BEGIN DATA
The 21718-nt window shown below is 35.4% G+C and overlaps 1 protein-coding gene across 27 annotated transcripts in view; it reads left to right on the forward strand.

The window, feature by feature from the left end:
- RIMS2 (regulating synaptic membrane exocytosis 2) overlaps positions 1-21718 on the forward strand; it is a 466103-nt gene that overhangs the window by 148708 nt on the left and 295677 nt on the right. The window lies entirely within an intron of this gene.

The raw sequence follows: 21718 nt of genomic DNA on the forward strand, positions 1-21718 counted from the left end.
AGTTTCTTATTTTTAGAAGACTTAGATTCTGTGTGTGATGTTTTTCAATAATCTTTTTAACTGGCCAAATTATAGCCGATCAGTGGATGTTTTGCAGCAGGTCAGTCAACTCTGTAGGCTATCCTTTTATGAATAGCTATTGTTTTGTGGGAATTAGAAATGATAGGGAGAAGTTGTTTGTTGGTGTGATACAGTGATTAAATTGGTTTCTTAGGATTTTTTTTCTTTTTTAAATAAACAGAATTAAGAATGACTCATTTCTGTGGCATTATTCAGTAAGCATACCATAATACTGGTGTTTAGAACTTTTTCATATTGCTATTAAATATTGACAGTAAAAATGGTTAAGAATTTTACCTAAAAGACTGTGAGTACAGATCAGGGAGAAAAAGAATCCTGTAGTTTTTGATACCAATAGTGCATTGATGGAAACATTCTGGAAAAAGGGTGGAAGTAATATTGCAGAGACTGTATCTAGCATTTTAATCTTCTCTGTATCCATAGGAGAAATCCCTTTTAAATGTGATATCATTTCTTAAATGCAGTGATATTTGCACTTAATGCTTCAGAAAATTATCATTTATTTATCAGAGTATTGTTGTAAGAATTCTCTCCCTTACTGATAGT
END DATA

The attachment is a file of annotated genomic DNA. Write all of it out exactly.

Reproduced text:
The 21718-nt window shown below is 35.4% G+C and overlaps 1 protein-coding gene across 27 annotated transcripts in view; it reads left to right on the forward strand.

The window, feature by feature from the left end:
- RIMS2 (regulating synaptic membrane exocytosis 2) overlaps positions 1-21718 on the forward strand; it is a 466103-nt gene that overhangs the window by 148708 nt on the left and 295677 nt on the right. The window lies entirely within an intron of this gene.

The raw sequence follows: 21718 nt of genomic DNA on the forward strand, positions 1-21718 counted from the left end.
AGTTTCTTATTTTTAGAAGACTTAGATTCTGTGTGTGATGTTTTTCAATAATCTTTTTAACTGGCCAAATTATAGCCGATCAGTGGATGTTTTGCAGCAGGTCAGTCAACTCTGTAGGCTATCCTTTTATGAATAGCTATTGTTTTGTGGGAATTAGAAATGATAGGGAGAAGTTGTTTGTTGGTGTGATACAGTGATTAAATTGGTTTCTTAGGATTTTTTTTCTTTTTTAAATAAACAGAATTAAGAATGACTCATTTCTGTGGCATTATTCAGTAAGCATACCATAATACTGGTGTTTAGAACTTTTTCATATTGCTATTAAATATTGACAGTAAAAATGGTTAAGAATTTTACCTAAAAGACTGTGAGTACAGATCAGGGAGAAAAAGAATCCTGTAGTTTTTGATACCAATAGTGCATTGATGGAAACATTCTGGAAAAAGGGTGGAAGTAATATTGCAGAGACTGTATCTAGCATTTTAATCTTCTCTGTATCCATAGGAGAAATCCCTTTTAAATGTGATATCATTTCTTAAATGCAGTGATATTTGCACTTAATGCTTCAGAAAATTATCATTTATTTATCAGAGTATTGTTGTAAGAATTCTCTCCCTTACTGATAGT